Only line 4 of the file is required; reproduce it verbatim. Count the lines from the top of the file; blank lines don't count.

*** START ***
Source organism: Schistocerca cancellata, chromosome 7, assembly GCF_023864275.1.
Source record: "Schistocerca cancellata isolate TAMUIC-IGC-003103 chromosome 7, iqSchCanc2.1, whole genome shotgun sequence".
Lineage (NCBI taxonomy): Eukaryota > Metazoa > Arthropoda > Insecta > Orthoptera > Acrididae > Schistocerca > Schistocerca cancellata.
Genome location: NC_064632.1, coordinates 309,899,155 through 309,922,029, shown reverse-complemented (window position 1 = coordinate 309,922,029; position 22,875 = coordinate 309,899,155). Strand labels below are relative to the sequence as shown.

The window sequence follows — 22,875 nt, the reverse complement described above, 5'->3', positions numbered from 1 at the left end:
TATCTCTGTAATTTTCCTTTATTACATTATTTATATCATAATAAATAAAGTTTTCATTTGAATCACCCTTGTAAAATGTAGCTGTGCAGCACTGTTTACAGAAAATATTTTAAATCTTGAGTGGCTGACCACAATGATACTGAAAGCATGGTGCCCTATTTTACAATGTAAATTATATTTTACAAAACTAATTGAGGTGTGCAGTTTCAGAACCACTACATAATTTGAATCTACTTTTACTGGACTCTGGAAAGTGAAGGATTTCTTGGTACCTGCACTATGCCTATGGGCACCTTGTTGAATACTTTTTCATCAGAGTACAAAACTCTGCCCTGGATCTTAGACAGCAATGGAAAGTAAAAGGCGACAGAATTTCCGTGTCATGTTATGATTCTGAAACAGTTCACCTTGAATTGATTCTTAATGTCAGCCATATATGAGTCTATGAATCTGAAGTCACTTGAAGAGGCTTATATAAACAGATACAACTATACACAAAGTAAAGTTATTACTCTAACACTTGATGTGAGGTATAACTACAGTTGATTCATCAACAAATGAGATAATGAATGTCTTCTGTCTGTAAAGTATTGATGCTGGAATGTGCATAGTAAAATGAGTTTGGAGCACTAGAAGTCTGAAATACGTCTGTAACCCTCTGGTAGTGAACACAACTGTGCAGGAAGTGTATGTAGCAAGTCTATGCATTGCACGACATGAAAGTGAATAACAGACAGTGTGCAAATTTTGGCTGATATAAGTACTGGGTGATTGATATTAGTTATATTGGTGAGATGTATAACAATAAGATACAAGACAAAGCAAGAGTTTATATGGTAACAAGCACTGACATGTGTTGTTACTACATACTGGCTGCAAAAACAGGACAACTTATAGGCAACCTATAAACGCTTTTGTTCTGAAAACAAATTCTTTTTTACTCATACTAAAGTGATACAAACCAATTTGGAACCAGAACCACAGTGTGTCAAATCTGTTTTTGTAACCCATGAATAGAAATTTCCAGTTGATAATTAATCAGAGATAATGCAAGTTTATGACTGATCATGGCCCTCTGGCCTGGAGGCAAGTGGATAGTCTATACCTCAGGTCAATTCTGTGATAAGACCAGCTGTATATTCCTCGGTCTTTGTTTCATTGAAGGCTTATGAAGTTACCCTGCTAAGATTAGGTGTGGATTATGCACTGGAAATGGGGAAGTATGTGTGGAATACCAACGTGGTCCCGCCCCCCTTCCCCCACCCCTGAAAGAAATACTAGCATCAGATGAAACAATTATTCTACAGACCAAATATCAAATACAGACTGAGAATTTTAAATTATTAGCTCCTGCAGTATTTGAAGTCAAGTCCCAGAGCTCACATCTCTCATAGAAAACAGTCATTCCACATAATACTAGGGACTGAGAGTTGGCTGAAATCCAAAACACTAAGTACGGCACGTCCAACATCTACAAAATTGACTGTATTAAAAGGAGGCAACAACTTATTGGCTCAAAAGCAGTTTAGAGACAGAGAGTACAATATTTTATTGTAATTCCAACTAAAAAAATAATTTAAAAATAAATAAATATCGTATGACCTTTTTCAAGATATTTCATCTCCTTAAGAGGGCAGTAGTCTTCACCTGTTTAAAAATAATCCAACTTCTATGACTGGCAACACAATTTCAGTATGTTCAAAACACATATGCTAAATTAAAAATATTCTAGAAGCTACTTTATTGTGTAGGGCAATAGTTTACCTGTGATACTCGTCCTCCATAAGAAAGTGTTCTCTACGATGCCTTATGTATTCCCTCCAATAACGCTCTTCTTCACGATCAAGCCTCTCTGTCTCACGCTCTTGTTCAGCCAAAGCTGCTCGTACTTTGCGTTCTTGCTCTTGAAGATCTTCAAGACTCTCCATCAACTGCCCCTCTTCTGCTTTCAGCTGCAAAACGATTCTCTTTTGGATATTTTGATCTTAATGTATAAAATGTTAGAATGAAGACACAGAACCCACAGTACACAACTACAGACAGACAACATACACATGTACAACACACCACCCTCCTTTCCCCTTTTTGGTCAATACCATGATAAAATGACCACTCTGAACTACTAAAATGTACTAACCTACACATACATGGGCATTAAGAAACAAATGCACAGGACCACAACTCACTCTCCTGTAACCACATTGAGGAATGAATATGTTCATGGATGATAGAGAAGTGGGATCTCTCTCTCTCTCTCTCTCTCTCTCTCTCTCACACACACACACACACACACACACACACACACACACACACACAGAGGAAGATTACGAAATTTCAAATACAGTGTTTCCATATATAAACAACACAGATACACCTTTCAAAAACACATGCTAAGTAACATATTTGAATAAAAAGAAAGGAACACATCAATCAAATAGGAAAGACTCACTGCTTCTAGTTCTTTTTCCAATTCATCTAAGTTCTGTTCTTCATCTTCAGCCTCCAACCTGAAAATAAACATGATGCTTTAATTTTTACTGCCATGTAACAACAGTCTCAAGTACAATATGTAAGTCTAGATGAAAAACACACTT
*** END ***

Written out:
Genome location: NC_064632.1, coordinates 309,899,155 through 309,922,029, shown reverse-complemented (window position 1 = coordinate 309,922,029; position 22,875 = coordinate 309,899,155). Strand labels below are relative to the sequence as shown.